Characterization of Northern pintail ( Anas acuta) ejaculate and the effect of sperm preservation on fertility

Northern Pintail (Anas acuta) Science Article 1


Northern pintail duck semen and sperm traits were characterized, and the fertility of cold-stored spermatozoa was investigated using artificial insemination. Excellent qualityejaculates containing high proportions of motile spermatozoa were collected from drakes within 20 s by a massage technique. Semen was collected in Beltsville poultry semen extender, pooled and cold-stored (48C) for 0, 24, 48 or 72 h. Hens were inseminated with 100 ml twice a week, and eggs were assessed for fertilization and hatch success. Fertilization success was similar ( P> 0.05) for semen coldstored for 0 (51.6%), 24 (51.5%), 48 (41.1%) and 72 h (22.3%; P> 0.05). Similar ( P> 0.05) percentages of fertilized eggs hatched to live offspring (73.1, 71.4, 87.0 and 80.0%, respectively). Fresh semen was also equilibrated with 1 or 4% dimethylsulphoxide or glycerol, and cryopreserved at the following rates: (1) approximately 608C min-1 (in liquid nitrogen [LN2] vapour) for 10 min; (2) 18C min-1 to -208C, LN2 vapour for 10 min; and (3) 18C min-1 to -358C, all followed by immersion in LN2. After thawing for 30 s at 378C or 20 min at 48C, sperm motility and viability were assessed. The highest numbers of motile spermatozoa were recovered after slow-fast freezing (2) and thawing at 08C ( P< 0.05), but survival was inadequate to allow artificial insemination. Nonetheless, cold storage provides an effective means of short-term storage with no loss of fertility in this waterfowl species.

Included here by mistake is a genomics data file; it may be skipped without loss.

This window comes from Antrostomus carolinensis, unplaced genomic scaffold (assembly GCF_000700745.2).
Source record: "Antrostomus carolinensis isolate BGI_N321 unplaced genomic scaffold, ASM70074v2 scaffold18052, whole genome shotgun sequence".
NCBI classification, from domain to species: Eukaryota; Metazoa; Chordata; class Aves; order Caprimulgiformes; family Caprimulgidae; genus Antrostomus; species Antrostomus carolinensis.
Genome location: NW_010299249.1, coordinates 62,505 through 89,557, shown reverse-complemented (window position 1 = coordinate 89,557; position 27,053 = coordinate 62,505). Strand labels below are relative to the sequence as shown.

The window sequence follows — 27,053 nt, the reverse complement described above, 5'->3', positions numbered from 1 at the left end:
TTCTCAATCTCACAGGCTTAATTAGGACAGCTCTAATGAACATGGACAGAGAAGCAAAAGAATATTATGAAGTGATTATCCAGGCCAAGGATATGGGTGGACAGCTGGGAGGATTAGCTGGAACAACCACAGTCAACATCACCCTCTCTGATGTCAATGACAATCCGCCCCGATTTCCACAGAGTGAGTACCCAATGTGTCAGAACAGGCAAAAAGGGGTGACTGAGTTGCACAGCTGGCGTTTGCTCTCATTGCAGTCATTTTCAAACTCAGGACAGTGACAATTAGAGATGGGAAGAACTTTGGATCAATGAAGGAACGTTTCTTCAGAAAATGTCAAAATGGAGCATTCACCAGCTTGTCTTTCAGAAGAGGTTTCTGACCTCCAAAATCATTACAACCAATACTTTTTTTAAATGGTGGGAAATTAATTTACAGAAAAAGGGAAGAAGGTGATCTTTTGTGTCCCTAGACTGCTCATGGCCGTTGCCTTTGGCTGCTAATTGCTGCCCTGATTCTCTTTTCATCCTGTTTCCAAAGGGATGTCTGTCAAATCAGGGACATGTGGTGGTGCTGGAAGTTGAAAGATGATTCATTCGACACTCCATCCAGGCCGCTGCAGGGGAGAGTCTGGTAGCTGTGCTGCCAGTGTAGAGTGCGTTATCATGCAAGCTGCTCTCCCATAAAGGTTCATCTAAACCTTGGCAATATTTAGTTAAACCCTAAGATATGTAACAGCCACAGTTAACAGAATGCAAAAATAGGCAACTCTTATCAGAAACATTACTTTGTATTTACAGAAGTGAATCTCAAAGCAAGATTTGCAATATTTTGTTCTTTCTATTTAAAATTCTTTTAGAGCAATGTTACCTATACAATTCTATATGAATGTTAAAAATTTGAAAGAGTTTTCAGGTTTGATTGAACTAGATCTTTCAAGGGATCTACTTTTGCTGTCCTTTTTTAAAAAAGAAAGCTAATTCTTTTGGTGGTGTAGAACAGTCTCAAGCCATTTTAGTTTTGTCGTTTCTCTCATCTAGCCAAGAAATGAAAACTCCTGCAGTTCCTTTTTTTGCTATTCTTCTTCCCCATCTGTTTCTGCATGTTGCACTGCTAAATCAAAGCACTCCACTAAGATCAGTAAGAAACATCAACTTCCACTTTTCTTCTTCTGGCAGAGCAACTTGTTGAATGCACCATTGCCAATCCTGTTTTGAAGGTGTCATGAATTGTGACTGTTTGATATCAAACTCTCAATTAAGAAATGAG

L. M. Penfold, V. Harnal, W. Lynch, D. Bird, S. R. Derrickson and D. E. Wildt, Reproduction(2001) 121, 267-275

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